Fiverr is a well known online marketplace that connects buyers and sellers. Sellers provide an array of digital services in exchange for $5.
One of the best-selling services on Fiverr is logo design, and being a logo designer myself (who charges far more than $5,) I was curious about what kind of logo I could get for $5, so I ordered one.
I know, this already sounds like a smear campaign. I’m going to try to be as fair and objective as possible though, so please bear with me. I’m sure you’d be a little curious yourself if you found out a competitor of yours was providing a similar product or service for an astronomically cheaper rate, yeah?
Let the Search Begin
I think it would only be fair if I went about this experiment the same way any educated consumer would, so I browsed through several profiles on the site and made a hiring decision based on the following criteria:
- Body of work
- Customer feedback
- Time frame
Once I made my selection, I paid them and sent in a design brief for a hypothetical concept:
Hi, I’m starting a blog called “Self-Employed Lifestyle” and the tagline is “my own way”. I don’t currently have any design preferences, so I’ll let you have creative control so you can do your thing. The target audience is people who want to work for themselves, or already work for themselves. Thanks, and can’t wait to see what you come up with!
The name and/or identity of the designer I chose will remain anonymous, as a courtesy to him/her. I think they actually did a good job, though. He/she was very responsive and delivered exactly what they said they would, and on-time.
However, I will be sharing the final design though, because I paid for it and it’s my property.
Here’s What a $5 Logo Looks Like…
I’m not going to critique the design. Instead, I’m just going to draw comparisons between what you get when you hire on Fiverr versus spending more and hiring a freelancer.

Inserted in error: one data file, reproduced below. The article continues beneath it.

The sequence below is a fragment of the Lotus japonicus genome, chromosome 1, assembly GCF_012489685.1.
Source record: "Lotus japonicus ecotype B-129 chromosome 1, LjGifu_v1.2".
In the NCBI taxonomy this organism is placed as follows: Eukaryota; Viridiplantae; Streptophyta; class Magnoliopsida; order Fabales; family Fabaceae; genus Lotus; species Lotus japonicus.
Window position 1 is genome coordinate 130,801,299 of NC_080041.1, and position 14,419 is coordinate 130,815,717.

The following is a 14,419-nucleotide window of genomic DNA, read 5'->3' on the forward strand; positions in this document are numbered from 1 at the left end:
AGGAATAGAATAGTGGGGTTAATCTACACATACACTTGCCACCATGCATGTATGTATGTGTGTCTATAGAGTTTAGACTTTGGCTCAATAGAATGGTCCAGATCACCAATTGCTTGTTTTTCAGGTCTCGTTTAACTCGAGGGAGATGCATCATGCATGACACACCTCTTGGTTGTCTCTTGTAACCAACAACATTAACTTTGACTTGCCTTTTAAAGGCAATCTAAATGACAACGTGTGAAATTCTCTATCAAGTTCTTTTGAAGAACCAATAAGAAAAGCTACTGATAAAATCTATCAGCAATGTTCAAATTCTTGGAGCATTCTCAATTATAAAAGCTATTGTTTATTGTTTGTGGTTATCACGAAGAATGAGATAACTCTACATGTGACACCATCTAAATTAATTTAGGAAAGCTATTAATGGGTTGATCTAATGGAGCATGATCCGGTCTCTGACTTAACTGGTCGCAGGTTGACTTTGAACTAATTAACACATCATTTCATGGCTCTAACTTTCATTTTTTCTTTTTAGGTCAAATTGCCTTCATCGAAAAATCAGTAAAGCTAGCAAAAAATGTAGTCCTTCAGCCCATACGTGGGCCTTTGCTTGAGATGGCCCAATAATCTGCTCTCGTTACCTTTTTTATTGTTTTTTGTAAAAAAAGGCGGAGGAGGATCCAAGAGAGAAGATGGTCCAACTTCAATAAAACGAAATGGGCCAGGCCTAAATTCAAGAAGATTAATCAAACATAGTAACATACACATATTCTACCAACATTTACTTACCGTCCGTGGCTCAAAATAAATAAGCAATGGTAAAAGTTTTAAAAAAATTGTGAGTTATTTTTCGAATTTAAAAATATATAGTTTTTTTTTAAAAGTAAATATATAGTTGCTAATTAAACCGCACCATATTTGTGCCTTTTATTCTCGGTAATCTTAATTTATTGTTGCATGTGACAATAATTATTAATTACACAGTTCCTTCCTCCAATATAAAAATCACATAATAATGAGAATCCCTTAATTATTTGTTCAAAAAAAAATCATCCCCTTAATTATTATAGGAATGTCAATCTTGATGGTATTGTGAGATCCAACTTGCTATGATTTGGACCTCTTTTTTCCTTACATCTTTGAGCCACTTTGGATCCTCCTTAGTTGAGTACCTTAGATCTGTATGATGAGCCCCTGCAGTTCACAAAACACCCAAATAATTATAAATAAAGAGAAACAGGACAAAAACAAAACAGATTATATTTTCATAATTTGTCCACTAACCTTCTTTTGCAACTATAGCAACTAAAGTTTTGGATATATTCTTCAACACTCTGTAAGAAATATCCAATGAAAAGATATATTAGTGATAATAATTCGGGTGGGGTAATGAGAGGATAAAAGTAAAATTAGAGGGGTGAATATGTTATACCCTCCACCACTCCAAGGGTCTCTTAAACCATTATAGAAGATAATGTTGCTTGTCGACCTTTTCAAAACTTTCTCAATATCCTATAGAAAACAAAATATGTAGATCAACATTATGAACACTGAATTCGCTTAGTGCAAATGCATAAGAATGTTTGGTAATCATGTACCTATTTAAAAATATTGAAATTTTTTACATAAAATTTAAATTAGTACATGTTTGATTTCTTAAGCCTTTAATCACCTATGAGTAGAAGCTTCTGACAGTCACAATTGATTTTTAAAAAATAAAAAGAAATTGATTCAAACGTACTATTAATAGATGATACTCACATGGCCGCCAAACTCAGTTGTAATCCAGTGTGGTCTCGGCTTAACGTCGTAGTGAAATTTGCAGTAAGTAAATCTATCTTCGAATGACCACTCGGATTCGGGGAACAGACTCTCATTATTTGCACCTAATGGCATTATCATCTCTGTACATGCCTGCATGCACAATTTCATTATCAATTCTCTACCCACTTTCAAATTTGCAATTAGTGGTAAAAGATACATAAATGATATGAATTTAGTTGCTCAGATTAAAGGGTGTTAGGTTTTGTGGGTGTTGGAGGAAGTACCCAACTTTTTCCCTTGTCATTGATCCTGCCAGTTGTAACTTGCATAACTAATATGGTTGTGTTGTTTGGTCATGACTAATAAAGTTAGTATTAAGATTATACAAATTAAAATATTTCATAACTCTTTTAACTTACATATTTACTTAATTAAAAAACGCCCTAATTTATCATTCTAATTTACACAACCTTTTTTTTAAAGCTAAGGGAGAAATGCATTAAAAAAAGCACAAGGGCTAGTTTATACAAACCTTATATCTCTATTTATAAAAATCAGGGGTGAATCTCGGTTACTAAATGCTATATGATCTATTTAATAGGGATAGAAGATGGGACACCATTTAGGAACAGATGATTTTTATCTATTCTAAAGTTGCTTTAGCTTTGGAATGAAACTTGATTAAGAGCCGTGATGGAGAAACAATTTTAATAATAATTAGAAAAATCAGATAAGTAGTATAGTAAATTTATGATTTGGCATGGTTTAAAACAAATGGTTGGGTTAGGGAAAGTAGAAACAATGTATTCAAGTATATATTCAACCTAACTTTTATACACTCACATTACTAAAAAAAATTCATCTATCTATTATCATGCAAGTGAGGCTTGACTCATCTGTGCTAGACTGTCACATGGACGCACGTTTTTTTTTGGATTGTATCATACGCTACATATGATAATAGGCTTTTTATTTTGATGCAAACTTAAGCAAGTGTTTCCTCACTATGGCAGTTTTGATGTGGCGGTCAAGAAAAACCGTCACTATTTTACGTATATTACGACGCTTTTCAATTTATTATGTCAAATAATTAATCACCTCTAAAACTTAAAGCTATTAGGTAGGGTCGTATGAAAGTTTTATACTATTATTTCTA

For argument sake, let’s say we like this design and intend on using it. Here’s what paying $5 typically gets you:
1. One design choice, delivered within 7-10 days
2. Two rounds of revisions, returned within 48 hours
3. A single raster JPEG of the final design on a white background
Alternatively, here’s the standard protocol for most freelance graphic designers, including myself, when hired for a logo project you’ll be paying a lot more than $5 for:
1. At least 3 different design ideas to choose from, delivered within 48 hours
2. 10 rounds of revisions, returned with 24 hours
3. Deliverables of the final design include: JPEG, a PNG file with a transparent background, editable vector files (.svg, .ai, .eps, .pdf,) a layered Photoshop file (.psd,) and a favicon to use on your website
4. A branding guide PDF file, explaining what each individual format is and how it can be best utilized
So the real narrative here is not about the quality of the design (which is certainly a factor), but rather what you’re getting in return as far as service, choices, promptness, flexibility and final deliverables are concerned.